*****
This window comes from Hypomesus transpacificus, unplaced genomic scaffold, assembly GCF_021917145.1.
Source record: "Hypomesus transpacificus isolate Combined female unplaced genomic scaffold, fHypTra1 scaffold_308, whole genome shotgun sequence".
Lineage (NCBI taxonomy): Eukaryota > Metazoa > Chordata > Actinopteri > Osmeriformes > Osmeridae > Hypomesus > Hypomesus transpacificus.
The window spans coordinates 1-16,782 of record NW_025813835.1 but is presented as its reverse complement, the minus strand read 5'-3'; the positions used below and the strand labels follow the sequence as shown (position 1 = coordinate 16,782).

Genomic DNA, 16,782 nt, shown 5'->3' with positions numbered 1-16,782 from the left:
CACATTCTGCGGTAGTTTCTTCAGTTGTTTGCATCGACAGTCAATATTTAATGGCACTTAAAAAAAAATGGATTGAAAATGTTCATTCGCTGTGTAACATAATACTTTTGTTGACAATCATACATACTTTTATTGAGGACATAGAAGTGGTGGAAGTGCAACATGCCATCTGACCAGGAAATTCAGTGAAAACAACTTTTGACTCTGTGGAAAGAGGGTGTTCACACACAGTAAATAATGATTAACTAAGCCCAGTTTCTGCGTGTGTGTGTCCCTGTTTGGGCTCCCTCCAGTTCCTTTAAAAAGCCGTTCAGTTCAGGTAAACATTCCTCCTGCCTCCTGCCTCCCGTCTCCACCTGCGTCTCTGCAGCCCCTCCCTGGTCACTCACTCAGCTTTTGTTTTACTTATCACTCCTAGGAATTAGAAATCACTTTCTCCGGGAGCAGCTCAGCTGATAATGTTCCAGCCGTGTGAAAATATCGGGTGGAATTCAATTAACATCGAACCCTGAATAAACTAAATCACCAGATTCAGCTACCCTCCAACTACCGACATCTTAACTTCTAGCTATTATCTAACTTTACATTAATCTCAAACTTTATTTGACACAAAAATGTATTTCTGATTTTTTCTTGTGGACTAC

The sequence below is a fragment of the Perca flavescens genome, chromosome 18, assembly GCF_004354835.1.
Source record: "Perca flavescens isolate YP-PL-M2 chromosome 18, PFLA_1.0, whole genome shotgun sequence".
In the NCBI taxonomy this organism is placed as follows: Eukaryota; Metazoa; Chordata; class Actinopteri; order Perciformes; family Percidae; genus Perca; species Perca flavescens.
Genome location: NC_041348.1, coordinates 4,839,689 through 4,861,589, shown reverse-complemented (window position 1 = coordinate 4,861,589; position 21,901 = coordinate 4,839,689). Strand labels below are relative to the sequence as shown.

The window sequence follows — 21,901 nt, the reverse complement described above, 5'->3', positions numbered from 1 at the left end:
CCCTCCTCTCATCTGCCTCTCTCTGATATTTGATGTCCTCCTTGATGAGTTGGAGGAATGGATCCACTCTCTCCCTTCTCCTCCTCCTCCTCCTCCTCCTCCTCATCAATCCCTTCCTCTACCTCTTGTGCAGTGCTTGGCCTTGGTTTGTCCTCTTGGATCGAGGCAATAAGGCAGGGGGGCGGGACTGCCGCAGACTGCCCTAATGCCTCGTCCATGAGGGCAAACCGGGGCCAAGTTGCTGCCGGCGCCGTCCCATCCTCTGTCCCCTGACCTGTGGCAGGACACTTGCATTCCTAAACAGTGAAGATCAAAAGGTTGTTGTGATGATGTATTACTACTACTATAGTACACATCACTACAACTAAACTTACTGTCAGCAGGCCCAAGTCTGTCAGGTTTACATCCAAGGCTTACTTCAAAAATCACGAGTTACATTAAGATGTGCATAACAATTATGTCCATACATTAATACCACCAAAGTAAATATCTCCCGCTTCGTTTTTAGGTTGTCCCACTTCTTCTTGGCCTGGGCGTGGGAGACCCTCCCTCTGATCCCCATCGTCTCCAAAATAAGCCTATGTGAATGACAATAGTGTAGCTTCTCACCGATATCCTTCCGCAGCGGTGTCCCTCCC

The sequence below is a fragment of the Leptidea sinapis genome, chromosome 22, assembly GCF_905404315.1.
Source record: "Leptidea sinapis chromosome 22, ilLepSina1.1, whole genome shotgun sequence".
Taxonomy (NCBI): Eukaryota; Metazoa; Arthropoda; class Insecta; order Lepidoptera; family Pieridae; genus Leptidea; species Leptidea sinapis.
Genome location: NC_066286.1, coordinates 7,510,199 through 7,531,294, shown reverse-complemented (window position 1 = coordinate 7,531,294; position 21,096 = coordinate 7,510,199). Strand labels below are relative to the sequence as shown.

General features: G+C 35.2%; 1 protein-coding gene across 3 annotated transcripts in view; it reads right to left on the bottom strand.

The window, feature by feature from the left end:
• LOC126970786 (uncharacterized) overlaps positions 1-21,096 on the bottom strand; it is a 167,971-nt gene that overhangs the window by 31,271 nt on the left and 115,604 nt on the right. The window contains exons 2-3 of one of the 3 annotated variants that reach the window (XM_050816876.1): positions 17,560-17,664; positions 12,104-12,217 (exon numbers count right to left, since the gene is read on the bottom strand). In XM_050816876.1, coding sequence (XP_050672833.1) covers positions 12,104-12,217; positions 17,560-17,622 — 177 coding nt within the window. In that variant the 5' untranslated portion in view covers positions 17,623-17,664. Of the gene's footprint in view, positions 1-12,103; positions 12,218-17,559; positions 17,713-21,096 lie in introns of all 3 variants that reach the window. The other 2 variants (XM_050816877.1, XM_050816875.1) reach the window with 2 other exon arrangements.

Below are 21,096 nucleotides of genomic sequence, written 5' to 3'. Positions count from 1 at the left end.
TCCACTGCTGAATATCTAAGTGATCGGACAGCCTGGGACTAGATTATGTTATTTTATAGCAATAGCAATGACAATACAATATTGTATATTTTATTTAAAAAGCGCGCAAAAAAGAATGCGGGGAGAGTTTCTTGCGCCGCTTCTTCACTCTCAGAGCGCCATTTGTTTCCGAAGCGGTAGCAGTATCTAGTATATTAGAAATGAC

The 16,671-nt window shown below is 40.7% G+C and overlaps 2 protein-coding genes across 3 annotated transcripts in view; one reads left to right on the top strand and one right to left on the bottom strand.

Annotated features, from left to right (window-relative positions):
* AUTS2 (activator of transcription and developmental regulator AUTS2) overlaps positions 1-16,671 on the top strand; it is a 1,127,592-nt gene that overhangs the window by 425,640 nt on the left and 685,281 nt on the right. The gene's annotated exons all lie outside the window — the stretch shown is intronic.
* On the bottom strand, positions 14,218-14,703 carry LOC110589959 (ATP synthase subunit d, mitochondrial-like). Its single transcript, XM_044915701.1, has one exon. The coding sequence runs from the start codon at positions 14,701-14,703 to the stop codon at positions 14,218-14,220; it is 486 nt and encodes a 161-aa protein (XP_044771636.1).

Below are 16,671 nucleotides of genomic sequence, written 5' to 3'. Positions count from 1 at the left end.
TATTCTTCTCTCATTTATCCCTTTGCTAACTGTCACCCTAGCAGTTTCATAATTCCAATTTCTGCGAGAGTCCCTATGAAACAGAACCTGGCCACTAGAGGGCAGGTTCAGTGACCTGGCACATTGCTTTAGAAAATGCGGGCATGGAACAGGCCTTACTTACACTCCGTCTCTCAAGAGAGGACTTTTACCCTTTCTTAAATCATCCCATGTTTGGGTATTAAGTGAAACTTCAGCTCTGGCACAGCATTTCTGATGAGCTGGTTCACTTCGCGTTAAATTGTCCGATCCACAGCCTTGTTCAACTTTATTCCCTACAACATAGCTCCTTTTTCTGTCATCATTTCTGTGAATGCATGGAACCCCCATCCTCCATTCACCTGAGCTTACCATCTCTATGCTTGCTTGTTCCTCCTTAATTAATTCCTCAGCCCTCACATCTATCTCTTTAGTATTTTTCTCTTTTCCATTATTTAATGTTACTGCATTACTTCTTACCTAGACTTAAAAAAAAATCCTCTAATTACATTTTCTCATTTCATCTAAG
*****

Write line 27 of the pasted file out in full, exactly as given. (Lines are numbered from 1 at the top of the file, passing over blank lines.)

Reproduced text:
TATTCTTCTCTCATTTATCCCTTTGCTAACTGTCACCCTAGCAGTTTCATAATTCCAATTTCTGCGAGAGTCCCTATGAAACAGAACCTGGCCACTAGAGGGCAGGTTCAGTGACCTGGCACATTGCTTTAGAAAATGCGGGCATGGAACAGGCCTTACTTACACTCCGTCTCTCAAGAGAGGACTTTTACCCTTTCTTAAATCATCCCATGTTTGGGTATTAAGTGAAACTTCAGCTCTGGCACAGCATTTCTGATGAGCTGGTTCACTTCGCGTTAAATTGTCCGATCCACAGCCTTGTTCAACTTTATTCCCTACAACATAGCTCCTTTTTCTGTCATCATTTCTGTGAATGCATGGAACCCCCATCCTCCATTCACCTGAGCTTACCATCTCTATGCTTGCTTGTTCCTCCTTAATTAATTCCTCAGCCCTCACATCTATCTCTTTAGTATTTTTCTCTTTTCCATTATTTAATGTTACTGCATTACTTCTTACCTAGACTTAAAAAAAAATCCTCTAATTACATTTTCTCATTTCATCTAAG